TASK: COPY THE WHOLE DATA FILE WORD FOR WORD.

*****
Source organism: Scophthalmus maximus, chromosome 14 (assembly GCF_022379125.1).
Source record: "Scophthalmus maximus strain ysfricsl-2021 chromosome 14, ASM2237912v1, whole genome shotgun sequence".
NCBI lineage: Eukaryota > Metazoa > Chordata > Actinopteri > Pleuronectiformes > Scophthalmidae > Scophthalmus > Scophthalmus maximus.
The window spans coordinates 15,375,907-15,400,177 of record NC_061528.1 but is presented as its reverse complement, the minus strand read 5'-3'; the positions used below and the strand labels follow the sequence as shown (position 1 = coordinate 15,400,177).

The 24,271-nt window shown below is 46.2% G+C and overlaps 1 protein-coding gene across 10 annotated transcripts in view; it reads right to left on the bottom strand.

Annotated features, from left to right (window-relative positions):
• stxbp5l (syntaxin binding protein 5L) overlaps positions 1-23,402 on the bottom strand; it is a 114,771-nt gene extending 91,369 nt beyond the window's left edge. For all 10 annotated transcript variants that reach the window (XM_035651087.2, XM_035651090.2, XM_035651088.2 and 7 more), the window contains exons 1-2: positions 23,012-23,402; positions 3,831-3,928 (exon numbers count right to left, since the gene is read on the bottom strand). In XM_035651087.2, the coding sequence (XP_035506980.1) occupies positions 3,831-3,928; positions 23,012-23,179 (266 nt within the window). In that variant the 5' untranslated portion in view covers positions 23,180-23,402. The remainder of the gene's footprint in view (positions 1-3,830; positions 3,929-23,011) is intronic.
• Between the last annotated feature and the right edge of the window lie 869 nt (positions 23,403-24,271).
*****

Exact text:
Source organism: Scophthalmus maximus, chromosome 14 (assembly GCF_022379125.1).
Source record: "Scophthalmus maximus strain ysfricsl-2021 chromosome 14, ASM2237912v1, whole genome shotgun sequence".
NCBI lineage: Eukaryota > Metazoa > Chordata > Actinopteri > Pleuronectiformes > Scophthalmidae > Scophthalmus > Scophthalmus maximus.
The window spans coordinates 15,375,907-15,400,177 of record NC_061528.1 but is presented as its reverse complement, the minus strand read 5'-3'; the positions used below and the strand labels follow the sequence as shown (position 1 = coordinate 15,400,177).

The 24,271-nt window shown below is 46.2% G+C and overlaps 1 protein-coding gene across 10 annotated transcripts in view; it reads right to left on the bottom strand.

Annotated features, from left to right (window-relative positions):
• stxbp5l (syntaxin binding protein 5L) overlaps positions 1-23,402 on the bottom strand; it is a 114,771-nt gene extending 91,369 nt beyond the window's left edge. For all 10 annotated transcript variants that reach the window (XM_035651087.2, XM_035651090.2, XM_035651088.2 and 7 more), the window contains exons 1-2: positions 23,012-23,402; positions 3,831-3,928 (exon numbers count right to left, since the gene is read on the bottom strand). In XM_035651087.2, the coding sequence (XP_035506980.1) occupies positions 3,831-3,928; positions 23,012-23,179 (266 nt within the window). In that variant the 5' untranslated portion in view covers positions 23,180-23,402. The remainder of the gene's footprint in view (positions 1-3,830; positions 3,929-23,011) is intronic.
• Between the last annotated feature and the right edge of the window lie 869 nt (positions 23,403-24,271).